DENVER — At some point, the Cubs will need Edwin Jackson in a big situation. The season is so long — and so many bad things can happen to a pitching staff — that this can’t simply be coming out of the bullpen for garbage time.
“You just have to tell yourself to be ready for whatever situation arises,” Jackson said Saturday at Coors Field. “Try to stay in the game. Just be ready when the phone rings and your name is called.”
This isn’t what anyone envisioned when the Cubs signed Jackson to a four-year, $52 million contract. But after two disappointing seasons in the rotation (14-33, 5.58 ERA), Jackson will have to reinvent himself as a swingman (or pitch well enough to build up some trade value).
Jackson looked sharp during Friday’s 5-1 loss to the Colorado Rockies, throwing two scoreless innings while allowing only one hit against zero walks and two strikeouts.
“He’s been very professional,” manager Joe Maddon said. “And then he gets his chance and does really, really well. So that tells you how well he’s processed the whole moment. I think Eddie’s done a great job with that, honestly. And that speaks or bodes well for him and for us if he could handle it like that and keep performing well.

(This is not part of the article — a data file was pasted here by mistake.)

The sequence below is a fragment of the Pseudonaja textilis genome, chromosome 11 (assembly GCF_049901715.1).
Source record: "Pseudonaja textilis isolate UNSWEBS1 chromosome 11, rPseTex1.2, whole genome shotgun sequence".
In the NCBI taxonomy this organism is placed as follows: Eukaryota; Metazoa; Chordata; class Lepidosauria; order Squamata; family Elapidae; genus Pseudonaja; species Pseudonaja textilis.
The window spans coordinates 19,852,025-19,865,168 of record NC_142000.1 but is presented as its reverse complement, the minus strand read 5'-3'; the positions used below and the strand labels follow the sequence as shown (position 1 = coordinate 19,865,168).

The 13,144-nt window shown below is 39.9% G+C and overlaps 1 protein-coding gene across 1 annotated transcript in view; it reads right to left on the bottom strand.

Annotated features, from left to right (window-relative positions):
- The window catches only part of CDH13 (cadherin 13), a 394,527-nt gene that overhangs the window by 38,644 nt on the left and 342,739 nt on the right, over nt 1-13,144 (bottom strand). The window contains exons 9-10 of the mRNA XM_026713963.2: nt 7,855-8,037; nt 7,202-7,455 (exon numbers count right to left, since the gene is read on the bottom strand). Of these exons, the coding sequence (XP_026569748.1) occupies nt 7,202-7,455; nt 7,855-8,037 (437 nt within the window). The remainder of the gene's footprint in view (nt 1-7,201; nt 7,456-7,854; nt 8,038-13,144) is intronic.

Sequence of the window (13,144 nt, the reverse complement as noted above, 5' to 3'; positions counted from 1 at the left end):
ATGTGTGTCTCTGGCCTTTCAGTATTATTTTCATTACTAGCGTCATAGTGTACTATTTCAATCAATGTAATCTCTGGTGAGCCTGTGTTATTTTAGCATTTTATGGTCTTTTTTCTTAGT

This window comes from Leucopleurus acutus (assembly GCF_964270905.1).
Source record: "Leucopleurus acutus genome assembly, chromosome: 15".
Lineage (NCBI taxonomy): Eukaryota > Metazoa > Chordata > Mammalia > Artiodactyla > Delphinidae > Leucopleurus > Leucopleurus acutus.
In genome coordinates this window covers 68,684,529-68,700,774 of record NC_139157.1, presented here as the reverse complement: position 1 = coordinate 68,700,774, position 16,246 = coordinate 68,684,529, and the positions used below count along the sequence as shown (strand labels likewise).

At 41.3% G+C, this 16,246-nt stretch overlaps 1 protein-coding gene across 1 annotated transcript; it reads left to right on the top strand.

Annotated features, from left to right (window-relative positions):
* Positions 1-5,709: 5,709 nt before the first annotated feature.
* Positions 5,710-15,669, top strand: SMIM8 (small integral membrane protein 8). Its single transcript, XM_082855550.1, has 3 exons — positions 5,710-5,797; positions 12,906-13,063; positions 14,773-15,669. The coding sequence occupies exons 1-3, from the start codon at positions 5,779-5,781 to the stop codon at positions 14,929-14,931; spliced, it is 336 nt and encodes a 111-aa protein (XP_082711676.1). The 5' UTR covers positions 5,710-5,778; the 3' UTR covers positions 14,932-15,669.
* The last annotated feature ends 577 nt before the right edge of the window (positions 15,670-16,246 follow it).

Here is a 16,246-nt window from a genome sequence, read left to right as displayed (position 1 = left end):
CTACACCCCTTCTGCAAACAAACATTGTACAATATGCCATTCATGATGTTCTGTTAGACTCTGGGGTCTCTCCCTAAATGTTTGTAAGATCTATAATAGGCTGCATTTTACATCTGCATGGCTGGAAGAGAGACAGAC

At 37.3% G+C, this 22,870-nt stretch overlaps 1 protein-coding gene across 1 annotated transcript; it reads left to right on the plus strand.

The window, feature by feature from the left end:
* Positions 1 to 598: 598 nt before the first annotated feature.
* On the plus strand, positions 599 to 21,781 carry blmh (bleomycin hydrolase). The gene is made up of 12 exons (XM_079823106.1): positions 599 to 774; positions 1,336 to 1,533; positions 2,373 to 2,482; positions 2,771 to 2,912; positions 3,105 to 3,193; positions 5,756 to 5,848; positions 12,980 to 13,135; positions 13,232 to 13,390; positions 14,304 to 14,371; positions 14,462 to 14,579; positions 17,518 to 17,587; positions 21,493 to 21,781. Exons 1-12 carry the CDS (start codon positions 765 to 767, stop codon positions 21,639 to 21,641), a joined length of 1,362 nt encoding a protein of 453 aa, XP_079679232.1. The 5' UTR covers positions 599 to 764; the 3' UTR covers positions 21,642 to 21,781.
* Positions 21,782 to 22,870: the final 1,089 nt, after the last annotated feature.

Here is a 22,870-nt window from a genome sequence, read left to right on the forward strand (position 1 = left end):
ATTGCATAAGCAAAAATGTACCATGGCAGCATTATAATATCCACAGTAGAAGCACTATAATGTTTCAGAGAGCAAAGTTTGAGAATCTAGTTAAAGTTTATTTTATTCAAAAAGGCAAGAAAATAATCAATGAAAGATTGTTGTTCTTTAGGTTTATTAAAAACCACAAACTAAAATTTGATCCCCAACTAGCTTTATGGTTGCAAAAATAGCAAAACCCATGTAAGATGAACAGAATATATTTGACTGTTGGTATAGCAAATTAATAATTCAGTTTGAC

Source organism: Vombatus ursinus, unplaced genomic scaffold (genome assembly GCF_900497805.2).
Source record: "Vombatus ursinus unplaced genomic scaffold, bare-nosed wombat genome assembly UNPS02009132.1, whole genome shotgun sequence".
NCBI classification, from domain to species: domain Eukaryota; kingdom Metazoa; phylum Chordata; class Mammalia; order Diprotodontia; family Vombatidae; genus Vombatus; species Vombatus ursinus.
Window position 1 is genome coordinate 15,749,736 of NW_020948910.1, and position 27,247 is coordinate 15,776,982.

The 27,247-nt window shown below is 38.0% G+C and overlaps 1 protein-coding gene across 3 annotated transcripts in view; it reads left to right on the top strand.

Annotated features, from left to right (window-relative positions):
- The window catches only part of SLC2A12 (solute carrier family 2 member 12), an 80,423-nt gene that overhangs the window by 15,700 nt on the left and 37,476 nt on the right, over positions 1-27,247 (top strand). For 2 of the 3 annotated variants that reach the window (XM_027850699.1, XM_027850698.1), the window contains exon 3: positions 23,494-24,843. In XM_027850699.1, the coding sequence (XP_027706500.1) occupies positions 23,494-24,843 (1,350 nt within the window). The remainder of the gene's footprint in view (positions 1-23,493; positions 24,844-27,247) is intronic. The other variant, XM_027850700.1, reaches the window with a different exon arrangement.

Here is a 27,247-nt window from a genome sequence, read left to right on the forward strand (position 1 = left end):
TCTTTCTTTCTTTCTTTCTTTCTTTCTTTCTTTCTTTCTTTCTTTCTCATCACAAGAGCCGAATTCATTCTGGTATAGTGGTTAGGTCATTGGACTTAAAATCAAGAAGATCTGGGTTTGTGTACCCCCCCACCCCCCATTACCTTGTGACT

“You know he’s going to get an opportunity. You know it’s going to pop up, either a long moment out of the bullpen that helps us win a game, or he’s going to get a start and do the same thing.”
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For all the moments of frustration on the field, Jackson still has an easygoing personality that plays well inside the clubhouse, and a remarkably calm, patient way of answering questions from the media.
“When the guys start complaining about stuff,” Maddon said, “or they stop working and the woe-is-me, the victim’s-complex people of the world (come out), it never works. It never works. And after all, you’re playing (for) a Major League Baseball team. Come on, just do your job and then see how it evolves from there.”
If this experiment goes well, could you see an opportunity to get back into the rotation?
“I don’t know,” Jackson said. “I don’t really worry about that. I just try to go out and whatever the job is…get it done for the inning, or however many innings I’m going to pitch. I really worry about what I can control. Try to put up zeroes.”